Perhaps you watched the women’s marathon in the World Championship. And perhaps you saw a runner from Japan named Mao Kiyota racing the entire distance with a stiff arm motion that kept her wrists well below her waistline. It was the most uncomfortable looking running form, yet she kept up with the leaders all the way through 20 miles and finished in just over 2:30 for the distance. Quite impressive.
Every other woman in the race had a relatively high arm carriage. Some pumped and even flailed their way through the 26-mile distance. Kiyota kept her stride length short and low. She kept her arms straight down by her side, and ran from the hips.
In the first few miles of the race, I wondered aloud: “What is that woman doing?” It figured that she would soon drop off. Yet she didn’t. On and on she went. Right there with the African and American runners that would place 1-3.
She never faltered till after 20 miles. I sat there slack-jawed. Her performance raised all sorts of questions in my mind. Were the other girls actually wasting energy using so much arm motion? Or was the Japanese girl by some cultural or coached dictum losing speed and pace with her low arm carriage?
I did an Internet search to see if anyone made comments about the unusual running form of the Japanese athlete. Nothing. So I captured video from the On Demand recording of the race and it to a running group of longtime distance people. The comments were mostly curious, with a few jokes thrown in, about the nature of her form.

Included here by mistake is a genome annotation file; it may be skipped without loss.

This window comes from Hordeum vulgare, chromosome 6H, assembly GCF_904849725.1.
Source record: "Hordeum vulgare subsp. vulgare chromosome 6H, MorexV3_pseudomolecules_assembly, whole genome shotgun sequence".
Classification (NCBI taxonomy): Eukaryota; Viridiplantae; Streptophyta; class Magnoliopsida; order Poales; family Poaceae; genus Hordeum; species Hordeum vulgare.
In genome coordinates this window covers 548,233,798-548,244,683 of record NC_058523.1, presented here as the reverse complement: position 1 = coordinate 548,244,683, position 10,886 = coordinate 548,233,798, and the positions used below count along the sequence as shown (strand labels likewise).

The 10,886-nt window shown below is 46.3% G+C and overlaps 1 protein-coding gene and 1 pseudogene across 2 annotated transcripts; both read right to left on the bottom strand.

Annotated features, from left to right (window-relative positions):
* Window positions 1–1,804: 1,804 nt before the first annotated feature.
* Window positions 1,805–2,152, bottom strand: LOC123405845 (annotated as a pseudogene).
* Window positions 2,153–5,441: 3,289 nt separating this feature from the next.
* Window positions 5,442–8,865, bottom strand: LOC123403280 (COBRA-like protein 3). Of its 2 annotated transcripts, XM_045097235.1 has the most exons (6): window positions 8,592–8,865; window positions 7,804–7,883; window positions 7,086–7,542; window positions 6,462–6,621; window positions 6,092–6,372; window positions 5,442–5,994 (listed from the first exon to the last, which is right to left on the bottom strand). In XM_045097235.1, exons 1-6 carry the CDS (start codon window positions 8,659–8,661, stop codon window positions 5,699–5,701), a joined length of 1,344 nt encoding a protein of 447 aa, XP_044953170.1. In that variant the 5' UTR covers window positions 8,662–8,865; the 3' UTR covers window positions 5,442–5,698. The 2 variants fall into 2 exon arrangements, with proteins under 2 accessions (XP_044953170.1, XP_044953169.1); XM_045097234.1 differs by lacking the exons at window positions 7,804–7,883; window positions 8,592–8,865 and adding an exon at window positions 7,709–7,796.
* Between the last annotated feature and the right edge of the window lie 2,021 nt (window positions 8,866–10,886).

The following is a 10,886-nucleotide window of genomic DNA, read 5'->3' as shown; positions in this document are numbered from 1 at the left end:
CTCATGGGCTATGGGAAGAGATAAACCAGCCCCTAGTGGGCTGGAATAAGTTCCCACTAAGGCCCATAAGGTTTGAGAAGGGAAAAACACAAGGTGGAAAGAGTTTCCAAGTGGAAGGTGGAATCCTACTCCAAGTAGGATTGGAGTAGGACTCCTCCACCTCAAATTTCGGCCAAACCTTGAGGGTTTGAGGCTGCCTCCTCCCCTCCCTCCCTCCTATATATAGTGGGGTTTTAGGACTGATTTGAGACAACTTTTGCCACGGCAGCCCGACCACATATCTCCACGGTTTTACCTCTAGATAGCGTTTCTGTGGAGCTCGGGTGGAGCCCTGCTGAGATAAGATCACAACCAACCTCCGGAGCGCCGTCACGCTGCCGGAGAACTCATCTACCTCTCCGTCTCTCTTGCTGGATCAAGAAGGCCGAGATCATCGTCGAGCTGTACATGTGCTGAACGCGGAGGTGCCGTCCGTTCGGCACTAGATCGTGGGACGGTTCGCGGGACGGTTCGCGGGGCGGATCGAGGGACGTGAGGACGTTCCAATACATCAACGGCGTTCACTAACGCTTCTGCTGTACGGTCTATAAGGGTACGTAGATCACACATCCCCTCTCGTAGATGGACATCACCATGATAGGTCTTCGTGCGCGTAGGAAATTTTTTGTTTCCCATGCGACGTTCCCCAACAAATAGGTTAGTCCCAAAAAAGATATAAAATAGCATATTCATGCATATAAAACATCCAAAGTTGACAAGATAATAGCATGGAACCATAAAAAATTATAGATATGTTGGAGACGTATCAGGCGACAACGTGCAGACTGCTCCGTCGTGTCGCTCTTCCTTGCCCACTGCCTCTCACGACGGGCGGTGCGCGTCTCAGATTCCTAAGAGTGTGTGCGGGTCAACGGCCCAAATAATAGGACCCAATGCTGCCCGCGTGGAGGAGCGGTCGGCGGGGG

It may be a cultural thing. I see many Asian women walking and running with the same form.
I’d seen the course a million times and my coach had told me that even if the pace sped up every lap it would definitely slow down again on the city center part. I didn’t do anything hasty and I was relaxed enough to be able to tell who was cheering for me, so I thought that I had enough of a margin to be able to keep it together.
I think I dealt with the back and forth in the first half pretty well. But if I had to pick something that I did wrong, maybe I was too emotional and impatient. Every time, I keep on doing things that make it impossible to deal with the move in the second half. I have to get control of that, and from that to develop the confidence to be able to lead it myself and deliver a hard-edged race. I have to reevaluate my training approach so that I can gain that kind of confidence.